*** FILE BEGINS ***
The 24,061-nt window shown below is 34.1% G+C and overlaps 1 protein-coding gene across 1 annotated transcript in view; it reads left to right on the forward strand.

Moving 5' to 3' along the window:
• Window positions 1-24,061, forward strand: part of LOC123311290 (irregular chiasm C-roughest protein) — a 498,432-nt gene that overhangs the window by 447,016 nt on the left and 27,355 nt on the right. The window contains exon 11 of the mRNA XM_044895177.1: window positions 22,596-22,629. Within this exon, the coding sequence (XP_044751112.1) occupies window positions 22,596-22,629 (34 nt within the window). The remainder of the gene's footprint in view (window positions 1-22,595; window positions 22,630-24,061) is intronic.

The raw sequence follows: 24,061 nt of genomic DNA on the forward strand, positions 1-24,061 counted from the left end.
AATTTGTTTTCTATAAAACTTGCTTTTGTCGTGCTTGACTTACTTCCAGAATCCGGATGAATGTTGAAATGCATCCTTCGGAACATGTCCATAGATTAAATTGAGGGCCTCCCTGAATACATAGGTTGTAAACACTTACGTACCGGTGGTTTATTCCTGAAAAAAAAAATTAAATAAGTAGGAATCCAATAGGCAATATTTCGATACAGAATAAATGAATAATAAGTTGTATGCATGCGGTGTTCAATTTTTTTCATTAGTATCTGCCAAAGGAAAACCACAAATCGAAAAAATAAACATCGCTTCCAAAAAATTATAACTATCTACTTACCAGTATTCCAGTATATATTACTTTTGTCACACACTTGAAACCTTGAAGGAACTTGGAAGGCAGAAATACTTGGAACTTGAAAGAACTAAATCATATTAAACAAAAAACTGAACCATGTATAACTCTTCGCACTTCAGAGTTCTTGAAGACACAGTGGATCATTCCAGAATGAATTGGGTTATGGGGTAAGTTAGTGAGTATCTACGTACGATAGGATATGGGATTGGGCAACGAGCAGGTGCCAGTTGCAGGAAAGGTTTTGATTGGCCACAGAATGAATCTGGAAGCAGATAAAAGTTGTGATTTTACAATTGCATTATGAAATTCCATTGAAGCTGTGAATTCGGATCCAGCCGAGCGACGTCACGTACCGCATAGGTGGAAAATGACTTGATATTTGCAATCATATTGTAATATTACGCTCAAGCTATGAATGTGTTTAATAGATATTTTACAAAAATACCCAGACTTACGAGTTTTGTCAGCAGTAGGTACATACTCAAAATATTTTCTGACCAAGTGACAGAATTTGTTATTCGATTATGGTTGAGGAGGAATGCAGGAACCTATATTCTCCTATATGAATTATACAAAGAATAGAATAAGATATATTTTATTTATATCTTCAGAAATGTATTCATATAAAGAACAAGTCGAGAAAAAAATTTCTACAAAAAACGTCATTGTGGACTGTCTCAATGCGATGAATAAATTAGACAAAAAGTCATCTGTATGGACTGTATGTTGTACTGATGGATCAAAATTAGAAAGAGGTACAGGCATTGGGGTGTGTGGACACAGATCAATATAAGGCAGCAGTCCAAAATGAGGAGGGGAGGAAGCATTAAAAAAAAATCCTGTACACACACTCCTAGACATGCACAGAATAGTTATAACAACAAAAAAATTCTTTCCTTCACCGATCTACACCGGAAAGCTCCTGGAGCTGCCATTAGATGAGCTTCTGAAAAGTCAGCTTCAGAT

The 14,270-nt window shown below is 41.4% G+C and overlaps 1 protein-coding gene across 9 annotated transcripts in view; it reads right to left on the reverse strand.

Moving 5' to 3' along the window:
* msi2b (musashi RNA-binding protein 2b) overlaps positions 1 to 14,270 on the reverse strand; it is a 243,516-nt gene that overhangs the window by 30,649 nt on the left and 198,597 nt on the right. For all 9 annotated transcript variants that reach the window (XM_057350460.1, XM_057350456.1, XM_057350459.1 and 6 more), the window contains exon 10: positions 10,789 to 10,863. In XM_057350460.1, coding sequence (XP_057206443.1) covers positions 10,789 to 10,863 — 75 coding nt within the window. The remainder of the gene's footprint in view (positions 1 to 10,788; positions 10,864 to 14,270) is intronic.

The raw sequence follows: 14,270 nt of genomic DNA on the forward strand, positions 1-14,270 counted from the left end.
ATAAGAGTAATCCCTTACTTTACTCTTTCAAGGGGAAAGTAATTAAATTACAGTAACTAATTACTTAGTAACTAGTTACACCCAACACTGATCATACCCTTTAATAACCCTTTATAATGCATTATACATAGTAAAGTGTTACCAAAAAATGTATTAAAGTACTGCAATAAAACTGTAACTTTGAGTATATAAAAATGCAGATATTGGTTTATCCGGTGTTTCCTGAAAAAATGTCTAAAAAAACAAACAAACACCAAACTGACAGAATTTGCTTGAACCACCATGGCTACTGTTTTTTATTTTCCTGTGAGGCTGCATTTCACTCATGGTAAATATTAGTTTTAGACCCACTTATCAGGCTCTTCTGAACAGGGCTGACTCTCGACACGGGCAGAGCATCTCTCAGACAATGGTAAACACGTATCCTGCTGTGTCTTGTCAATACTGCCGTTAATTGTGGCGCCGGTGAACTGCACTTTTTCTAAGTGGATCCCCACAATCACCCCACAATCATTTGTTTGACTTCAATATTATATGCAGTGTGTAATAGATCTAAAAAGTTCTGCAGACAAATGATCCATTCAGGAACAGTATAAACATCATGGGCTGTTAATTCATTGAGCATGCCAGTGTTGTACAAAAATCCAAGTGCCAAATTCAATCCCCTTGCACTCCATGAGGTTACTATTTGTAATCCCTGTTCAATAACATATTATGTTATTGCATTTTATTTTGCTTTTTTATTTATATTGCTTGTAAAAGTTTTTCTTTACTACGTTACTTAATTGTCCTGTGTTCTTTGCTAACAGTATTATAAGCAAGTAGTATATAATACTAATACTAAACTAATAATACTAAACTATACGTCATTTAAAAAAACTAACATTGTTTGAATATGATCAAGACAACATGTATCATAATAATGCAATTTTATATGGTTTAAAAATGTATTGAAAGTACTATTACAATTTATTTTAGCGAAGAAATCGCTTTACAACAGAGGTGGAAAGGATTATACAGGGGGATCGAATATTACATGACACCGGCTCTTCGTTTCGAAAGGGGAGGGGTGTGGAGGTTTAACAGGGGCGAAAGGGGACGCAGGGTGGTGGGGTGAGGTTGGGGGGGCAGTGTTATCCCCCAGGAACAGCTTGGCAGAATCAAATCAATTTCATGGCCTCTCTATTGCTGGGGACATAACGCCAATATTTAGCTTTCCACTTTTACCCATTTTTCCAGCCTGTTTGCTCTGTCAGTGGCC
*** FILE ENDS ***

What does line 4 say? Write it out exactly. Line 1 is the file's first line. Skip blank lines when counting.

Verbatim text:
The raw sequence follows: 24,061 nt of genomic DNA on the forward strand, positions 1-24,061 counted from the left end.